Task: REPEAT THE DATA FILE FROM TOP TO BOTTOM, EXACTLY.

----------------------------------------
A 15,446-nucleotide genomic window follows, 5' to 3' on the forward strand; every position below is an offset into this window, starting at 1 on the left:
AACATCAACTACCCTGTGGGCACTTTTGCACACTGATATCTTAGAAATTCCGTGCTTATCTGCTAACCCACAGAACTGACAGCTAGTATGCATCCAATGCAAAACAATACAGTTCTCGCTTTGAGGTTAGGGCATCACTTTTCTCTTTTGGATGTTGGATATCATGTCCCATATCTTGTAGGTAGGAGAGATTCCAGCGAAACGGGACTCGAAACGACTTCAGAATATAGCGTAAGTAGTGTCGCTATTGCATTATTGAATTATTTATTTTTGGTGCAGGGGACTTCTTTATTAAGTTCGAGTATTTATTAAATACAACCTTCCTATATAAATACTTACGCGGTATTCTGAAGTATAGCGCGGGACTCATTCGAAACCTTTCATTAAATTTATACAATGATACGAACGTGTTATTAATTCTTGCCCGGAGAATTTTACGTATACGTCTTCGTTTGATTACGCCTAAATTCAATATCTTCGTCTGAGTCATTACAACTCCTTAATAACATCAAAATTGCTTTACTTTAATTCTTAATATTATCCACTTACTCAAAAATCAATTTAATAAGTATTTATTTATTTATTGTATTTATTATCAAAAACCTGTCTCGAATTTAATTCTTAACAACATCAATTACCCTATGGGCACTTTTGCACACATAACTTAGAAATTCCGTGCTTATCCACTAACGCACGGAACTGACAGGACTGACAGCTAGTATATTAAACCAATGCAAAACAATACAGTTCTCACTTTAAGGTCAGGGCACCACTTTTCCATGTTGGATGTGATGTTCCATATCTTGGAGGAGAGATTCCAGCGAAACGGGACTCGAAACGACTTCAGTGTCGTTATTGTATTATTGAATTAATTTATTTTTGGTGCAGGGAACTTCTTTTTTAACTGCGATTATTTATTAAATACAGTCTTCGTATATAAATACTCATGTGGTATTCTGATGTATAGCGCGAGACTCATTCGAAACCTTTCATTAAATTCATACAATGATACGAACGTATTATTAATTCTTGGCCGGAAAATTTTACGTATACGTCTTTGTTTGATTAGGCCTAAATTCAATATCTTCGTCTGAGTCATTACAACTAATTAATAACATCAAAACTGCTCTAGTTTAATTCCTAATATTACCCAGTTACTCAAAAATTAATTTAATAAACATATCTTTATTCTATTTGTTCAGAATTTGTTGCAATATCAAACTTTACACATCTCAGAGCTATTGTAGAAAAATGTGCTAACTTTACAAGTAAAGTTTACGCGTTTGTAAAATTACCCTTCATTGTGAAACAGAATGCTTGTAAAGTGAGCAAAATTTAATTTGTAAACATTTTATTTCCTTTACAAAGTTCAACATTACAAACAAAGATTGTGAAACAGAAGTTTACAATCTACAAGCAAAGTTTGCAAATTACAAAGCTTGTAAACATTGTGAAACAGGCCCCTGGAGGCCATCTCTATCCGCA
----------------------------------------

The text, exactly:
A 15,446-nucleotide genomic window follows, 5' to 3' on the forward strand; every position below is an offset into this window, starting at 1 on the left:
AACATCAACTACCCTGTGGGCACTTTTGCACACTGATATCTTAGAAATTCCGTGCTTATCTGCTAACCCACAGAACTGACAGCTAGTATGCATCCAATGCAAAACAATACAGTTCTCGCTTTGAGGTTAGGGCATCACTTTTCTCTTTTGGATGTTGGATATCATGTCCCATATCTTGTAGGTAGGAGAGATTCCAGCGAAACGGGACTCGAAACGACTTCAGAATATAGCGTAAGTAGTGTCGCTATTGCATTATTGAATTATTTATTTTTGGTGCAGGGGACTTCTTTATTAAGTTCGAGTATTTATTAAATACAACCTTCCTATATAAATACTTACGCGGTATTCTGAAGTATAGCGCGGGACTCATTCGAAACCTTTCATTAAATTTATACAATGATACGAACGTGTTATTAATTCTTGCCCGGAGAATTTTACGTATACGTCTTCGTTTGATTACGCCTAAATTCAATATCTTCGTCTGAGTCATTACAACTCCTTAATAACATCAAAATTGCTTTACTTTAATTCTTAATATTATCCACTTACTCAAAAATCAATTTAATAAGTATTTATTTATTTATTGTATTTATTATCAAAAACCTGTCTCGAATTTAATTCTTAACAACATCAATTACCCTATGGGCACTTTTGCACACATAACTTAGAAATTCCGTGCTTATCCACTAACGCACGGAACTGACAGGACTGACAGCTAGTATATTAAACCAATGCAAAACAATACAGTTCTCACTTTAAGGTCAGGGCACCACTTTTCCATGTTGGATGTGATGTTCCATATCTTGGAGGAGAGATTCCAGCGAAACGGGACTCGAAACGACTTCAGTGTCGTTATTGTATTATTGAATTAATTTATTTTTGGTGCAGGGAACTTCTTTTTTAACTGCGATTATTTATTAAATACAGTCTTCGTATATAAATACTCATGTGGTATTCTGATGTATAGCGCGAGACTCATTCGAAACCTTTCATTAAATTCATACAATGATACGAACGTATTATTAATTCTTGGCCGGAAAATTTTACGTATACGTCTTTGTTTGATTAGGCCTAAATTCAATATCTTCGTCTGAGTCATTACAACTAATTAATAACATCAAAACTGCTCTAGTTTAATTCCTAATATTACCCAGTTACTCAAAAATTAATTTAATAAACATATCTTTATTCTATTTGTTCAGAATTTGTTGCAATATCAAACTTTACACATCTCAGAGCTATTGTAGAAAAATGTGCTAACTTTACAAGTAAAGTTTACGCGTTTGTAAAATTACCCTTCATTGTGAAACAGAATGCTTGTAAAGTGAGCAAAATTTAATTTGTAAACATTTTATTTCCTTTACAAAGTTCAACATTACAAACAAAGATTGTGAAACAGAAGTTTACAATCTACAAGCAAAGTTTGCAAATTACAAAGCTTGTAAACATTGTGAAACAGGCCCCTGGAGGCCATCTCTATCCGCA